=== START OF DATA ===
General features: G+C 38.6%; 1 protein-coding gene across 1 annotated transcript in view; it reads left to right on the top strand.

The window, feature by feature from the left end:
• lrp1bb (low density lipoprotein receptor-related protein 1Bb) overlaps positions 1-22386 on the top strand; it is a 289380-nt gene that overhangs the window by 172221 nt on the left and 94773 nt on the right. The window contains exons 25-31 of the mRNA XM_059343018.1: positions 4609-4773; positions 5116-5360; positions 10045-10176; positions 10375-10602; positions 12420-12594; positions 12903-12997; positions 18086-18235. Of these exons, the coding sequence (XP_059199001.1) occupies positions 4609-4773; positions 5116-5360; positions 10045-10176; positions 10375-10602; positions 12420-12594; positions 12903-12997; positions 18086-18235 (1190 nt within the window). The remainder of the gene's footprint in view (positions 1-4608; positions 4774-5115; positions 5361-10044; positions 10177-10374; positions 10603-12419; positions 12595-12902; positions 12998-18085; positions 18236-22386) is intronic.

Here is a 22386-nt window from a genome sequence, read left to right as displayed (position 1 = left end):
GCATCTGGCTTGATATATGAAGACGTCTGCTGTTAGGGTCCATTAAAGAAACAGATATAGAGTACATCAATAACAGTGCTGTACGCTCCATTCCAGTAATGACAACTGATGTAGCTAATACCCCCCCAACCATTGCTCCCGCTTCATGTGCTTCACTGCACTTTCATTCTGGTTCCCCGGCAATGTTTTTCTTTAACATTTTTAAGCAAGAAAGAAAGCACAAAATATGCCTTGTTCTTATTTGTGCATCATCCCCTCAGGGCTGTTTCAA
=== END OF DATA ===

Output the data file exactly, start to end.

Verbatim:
General features: G+C 38.6%; 1 protein-coding gene across 1 annotated transcript in view; it reads left to right on the top strand.

The window, feature by feature from the left end:
• lrp1bb (low density lipoprotein receptor-related protein 1Bb) overlaps positions 1-22386 on the top strand; it is a 289380-nt gene that overhangs the window by 172221 nt on the left and 94773 nt on the right. The window contains exons 25-31 of the mRNA XM_059343018.1: positions 4609-4773; positions 5116-5360; positions 10045-10176; positions 10375-10602; positions 12420-12594; positions 12903-12997; positions 18086-18235. Of these exons, the coding sequence (XP_059199001.1) occupies positions 4609-4773; positions 5116-5360; positions 10045-10176; positions 10375-10602; positions 12420-12594; positions 12903-12997; positions 18086-18235 (1190 nt within the window). The remainder of the gene's footprint in view (positions 1-4608; positions 4774-5115; positions 5361-10044; positions 10177-10374; positions 10603-12419; positions 12595-12902; positions 12998-18085; positions 18236-22386) is intronic.

Here is a 22386-nt window from a genome sequence, read left to right as displayed (position 1 = left end):
GCATCTGGCTTGATATATGAAGACGTCTGCTGTTAGGGTCCATTAAAGAAACAGATATAGAGTACATCAATAACAGTGCTGTACGCTCCATTCCAGTAATGACAACTGATGTAGCTAATACCCCCCCAACCATTGCTCCCGCTTCATGTGCTTCACTGCACTTTCATTCTGGTTCCCCGGCAATGTTTTTCTTTAACATTTTTAAGCAAGAAAGAAAGCACAAAATATGCCTTGTTCTTATTTGTGCATCATCCCCTCAGGGCTGTTTCAA